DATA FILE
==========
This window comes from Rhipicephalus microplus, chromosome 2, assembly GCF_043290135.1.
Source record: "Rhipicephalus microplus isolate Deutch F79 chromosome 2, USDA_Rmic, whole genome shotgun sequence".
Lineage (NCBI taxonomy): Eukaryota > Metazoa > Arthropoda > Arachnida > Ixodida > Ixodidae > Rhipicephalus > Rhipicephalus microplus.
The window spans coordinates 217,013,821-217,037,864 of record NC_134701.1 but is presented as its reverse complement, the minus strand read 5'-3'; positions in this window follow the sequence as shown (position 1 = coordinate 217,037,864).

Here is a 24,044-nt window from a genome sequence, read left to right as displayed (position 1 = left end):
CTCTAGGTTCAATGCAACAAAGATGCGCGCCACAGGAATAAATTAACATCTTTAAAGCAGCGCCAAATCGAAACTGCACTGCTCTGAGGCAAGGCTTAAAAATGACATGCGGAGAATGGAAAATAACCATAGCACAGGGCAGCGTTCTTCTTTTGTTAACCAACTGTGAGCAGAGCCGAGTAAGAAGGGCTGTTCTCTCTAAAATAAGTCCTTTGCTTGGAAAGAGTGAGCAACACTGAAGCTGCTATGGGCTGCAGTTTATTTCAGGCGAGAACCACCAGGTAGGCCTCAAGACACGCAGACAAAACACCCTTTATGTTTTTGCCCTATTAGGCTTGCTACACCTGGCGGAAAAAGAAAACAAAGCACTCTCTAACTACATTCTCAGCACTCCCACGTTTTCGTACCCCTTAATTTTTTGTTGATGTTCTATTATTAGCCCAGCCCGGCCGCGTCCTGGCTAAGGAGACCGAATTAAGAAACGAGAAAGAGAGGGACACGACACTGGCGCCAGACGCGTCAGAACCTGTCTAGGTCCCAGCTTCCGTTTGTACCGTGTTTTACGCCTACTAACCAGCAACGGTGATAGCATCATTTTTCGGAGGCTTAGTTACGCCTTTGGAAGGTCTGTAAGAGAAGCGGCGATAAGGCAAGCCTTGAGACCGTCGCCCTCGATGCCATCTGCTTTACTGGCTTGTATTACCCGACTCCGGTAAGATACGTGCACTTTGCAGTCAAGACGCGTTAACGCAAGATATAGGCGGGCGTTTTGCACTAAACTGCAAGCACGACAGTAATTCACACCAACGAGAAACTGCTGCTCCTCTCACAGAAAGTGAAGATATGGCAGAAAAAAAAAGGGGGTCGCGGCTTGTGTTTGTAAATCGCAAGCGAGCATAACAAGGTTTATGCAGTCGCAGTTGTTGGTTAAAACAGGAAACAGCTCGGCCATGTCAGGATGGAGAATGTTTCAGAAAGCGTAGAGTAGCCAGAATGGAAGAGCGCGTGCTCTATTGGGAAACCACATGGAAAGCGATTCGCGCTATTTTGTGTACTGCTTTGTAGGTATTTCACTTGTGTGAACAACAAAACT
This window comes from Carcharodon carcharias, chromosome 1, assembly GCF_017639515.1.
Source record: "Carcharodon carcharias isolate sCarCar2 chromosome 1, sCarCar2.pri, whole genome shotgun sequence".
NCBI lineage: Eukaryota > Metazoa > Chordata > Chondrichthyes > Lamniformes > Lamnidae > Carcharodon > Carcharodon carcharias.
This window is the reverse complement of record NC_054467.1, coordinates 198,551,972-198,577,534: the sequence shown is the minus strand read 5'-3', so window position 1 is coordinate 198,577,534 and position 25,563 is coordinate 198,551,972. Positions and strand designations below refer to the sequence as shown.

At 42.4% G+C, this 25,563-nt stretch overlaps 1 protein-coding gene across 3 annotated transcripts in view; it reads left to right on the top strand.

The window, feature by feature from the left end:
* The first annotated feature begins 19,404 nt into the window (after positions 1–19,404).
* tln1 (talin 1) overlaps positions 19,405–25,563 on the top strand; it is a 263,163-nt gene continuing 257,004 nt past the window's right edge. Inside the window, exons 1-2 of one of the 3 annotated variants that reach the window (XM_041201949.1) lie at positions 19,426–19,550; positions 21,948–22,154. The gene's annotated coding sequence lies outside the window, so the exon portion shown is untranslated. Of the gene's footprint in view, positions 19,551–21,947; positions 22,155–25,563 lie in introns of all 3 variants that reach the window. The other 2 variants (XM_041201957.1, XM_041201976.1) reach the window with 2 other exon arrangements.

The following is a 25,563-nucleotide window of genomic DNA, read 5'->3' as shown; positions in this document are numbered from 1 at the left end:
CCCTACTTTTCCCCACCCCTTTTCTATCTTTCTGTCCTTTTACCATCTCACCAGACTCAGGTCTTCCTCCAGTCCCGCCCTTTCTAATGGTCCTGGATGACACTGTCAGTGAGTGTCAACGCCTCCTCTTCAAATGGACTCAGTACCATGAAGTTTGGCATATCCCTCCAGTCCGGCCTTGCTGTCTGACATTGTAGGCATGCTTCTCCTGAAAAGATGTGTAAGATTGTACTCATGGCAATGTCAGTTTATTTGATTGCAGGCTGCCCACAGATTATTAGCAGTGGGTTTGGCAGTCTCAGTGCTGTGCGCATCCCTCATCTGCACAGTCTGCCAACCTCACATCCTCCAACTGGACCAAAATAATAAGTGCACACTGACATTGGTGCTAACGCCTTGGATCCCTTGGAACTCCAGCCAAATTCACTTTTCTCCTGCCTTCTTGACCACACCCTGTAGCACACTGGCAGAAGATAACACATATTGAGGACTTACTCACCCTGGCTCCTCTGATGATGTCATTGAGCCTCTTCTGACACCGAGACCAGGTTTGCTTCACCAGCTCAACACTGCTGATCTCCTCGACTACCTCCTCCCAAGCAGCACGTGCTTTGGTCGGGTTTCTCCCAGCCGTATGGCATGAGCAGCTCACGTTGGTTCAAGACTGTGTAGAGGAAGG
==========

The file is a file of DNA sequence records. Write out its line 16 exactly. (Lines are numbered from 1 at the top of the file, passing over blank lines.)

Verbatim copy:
CCCTACTTTTCCCCACCCCTTTTCTATCTTTCTGTCCTTTTACCATCTCACCAGACTCAGGTCTTCCTCCAGTCCCGCCCTTTCTAATGGTCCTGGATGACACTGTCAGTGAGTGTCAACGCCTCCTCTTCAAATGGACTCAGTACCATGAAGTTTGGCATATCCCTCCAGTCCGGCCTTGCTGTCTGACATTGTAGGCATGCTTCTCCTGAAAAGATGTGTAAGATTGTACTCATGGCAATGTCAGTTTATTTGATTGCAGGCTGCCCACAGATTATTAGCAGTGGGTTTGGCAGTCTCAGTGCTGTGCGCATCCCTCATCTGCACAGTCTGCCAACCTCACATCCTCCAACTGGACCAAAATAATAAGTGCACACTGACATTGGTGCTAACGCCTTGGATCCCTTGGAACTCCAGCCAAATTCACTTTTCTCCTGCCTTCTTGACCACACCCTGTAGCACACTGGCAGAAGATAACACATATTGAGGACTTACTCACCCTGGCTCCTCTGATGATGTCATTGAGCCTCTTCTGACACCGAGACCAGGTTTGCTTCACCAGCTCAACACTGCTGATCTCCTCGACTACCTCCTCCCAAGCAGCACGTGCTTTGGTCGGGTTTCTCCCAGCCGTATGGCATGAGCAGCTCACGTTGGTTCAAGACTGTGTAGAGGAAGG